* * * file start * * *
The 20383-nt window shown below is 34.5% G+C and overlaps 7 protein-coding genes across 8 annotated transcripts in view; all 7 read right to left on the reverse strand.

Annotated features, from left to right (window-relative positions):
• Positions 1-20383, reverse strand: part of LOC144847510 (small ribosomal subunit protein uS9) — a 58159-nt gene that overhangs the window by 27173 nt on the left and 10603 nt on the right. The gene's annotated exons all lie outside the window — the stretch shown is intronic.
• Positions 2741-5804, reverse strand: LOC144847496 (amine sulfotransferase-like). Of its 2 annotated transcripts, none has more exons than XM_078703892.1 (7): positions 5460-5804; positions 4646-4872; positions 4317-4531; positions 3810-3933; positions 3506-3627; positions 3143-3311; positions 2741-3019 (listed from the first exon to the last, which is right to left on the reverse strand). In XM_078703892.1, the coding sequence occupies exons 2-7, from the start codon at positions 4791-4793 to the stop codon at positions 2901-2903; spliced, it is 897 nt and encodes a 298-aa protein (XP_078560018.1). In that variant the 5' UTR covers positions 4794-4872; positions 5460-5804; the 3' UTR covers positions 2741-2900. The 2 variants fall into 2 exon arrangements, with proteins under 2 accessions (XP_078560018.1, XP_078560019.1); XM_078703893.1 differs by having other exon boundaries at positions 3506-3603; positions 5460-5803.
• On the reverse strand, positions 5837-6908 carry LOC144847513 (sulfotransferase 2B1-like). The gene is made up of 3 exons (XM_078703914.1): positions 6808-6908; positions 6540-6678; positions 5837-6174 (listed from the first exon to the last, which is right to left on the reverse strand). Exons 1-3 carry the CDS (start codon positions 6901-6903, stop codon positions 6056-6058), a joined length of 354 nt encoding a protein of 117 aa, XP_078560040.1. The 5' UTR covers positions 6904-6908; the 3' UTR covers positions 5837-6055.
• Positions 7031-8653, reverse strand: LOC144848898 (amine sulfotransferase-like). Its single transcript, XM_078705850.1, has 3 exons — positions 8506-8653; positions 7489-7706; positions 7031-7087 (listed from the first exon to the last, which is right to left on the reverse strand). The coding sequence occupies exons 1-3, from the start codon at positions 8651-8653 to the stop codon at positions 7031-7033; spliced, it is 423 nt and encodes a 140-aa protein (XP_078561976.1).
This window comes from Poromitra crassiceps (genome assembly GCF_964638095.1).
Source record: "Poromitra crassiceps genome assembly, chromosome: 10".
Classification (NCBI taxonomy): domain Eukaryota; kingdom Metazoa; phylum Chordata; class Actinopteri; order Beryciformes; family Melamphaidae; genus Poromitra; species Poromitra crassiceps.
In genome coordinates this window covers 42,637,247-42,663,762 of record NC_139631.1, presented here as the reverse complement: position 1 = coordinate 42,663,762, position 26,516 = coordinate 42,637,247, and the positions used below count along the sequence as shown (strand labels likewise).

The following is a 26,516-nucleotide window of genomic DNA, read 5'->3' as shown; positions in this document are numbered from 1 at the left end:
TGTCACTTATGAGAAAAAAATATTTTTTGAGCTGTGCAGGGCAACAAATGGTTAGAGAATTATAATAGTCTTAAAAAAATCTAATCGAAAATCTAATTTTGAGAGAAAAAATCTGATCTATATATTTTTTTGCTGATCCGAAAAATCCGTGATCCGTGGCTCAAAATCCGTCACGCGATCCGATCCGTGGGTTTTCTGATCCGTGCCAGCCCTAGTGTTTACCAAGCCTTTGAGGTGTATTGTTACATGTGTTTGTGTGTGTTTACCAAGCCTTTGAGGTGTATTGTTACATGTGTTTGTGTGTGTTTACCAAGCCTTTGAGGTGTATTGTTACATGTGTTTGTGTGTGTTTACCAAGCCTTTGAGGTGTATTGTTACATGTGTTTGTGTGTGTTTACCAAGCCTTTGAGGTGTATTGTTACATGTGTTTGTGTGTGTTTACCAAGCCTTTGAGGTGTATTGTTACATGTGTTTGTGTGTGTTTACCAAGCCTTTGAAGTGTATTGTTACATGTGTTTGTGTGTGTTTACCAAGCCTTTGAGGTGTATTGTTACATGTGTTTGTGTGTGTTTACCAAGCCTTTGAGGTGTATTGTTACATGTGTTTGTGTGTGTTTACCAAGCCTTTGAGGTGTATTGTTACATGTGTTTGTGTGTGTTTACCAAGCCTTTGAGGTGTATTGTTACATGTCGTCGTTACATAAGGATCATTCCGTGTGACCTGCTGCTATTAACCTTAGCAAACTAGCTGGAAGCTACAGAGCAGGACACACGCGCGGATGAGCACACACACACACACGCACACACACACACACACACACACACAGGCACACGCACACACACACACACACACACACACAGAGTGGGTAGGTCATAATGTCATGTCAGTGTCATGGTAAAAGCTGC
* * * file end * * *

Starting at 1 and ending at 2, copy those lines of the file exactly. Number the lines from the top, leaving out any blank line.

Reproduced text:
The 20383-nt window shown below is 34.5% G+C and overlaps 7 protein-coding genes across 8 annotated transcripts in view; all 7 read right to left on the reverse strand.

Annotated features, from left to right (window-relative positions):